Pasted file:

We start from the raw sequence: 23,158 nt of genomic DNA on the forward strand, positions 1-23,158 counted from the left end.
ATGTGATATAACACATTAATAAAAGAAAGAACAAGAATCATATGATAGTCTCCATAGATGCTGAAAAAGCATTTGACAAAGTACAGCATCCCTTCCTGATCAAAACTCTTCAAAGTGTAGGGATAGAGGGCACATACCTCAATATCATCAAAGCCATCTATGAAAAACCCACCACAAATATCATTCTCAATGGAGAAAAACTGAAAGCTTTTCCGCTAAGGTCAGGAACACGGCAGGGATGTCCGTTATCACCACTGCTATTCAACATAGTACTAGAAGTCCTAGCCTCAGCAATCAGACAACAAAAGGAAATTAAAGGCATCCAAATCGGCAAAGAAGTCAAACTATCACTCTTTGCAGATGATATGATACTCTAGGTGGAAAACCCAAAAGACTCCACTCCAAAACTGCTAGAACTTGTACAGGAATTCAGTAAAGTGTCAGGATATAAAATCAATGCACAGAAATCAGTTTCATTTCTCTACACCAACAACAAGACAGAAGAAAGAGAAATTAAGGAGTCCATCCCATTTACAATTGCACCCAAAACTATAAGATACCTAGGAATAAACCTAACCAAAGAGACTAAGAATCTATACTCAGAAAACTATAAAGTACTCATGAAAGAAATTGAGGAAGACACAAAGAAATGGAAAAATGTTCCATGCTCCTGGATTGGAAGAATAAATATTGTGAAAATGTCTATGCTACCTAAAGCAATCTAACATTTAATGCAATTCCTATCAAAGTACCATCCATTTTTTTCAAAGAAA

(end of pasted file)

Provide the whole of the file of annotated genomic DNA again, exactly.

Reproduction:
We start from the raw sequence: 23,158 nt of genomic DNA on the forward strand, positions 1-23,158 counted from the left end.
ATGTGATATAACACATTAATAAAAGAAAGAACAAGAATCATATGATAGTCTCCATAGATGCTGAAAAAGCATTTGACAAAGTACAGCATCCCTTCCTGATCAAAACTCTTCAAAGTGTAGGGATAGAGGGCACATACCTCAATATCATCAAAGCCATCTATGAAAAACCCACCACAAATATCATTCTCAATGGAGAAAAACTGAAAGCTTTTCCGCTAAGGTCAGGAACACGGCAGGGATGTCCGTTATCACCACTGCTATTCAACATAGTACTAGAAGTCCTAGCCTCAGCAATCAGACAACAAAAGGAAATTAAAGGCATCCAAATCGGCAAAGAAGTCAAACTATCACTCTTTGCAGATGATATGATACTCTAGGTGGAAAACCCAAAAGACTCCACTCCAAAACTGCTAGAACTTGTACAGGAATTCAGTAAAGTGTCAGGATATAAAATCAATGCACAGAAATCAGTTTCATTTCTCTACACCAACAACAAGACAGAAGAAAGAGAAATTAAGGAGTCCATCCCATTTACAATTGCACCCAAAACTATAAGATACCTAGGAATAAACCTAACCAAAGAGACTAAGAATCTATACTCAGAAAACTATAAAGTACTCATGAAAGAAATTGAGGAAGACACAAAGAAATGGAAAAATGTTCCATGCTCCTGGATTGGAAGAATAAATATTGTGAAAATGTCTATGCTACCTAAAGCAATCTAACATTTAATGCAATTCCTATCAAAGTACCATCCATTTTTTTCAAAGAAA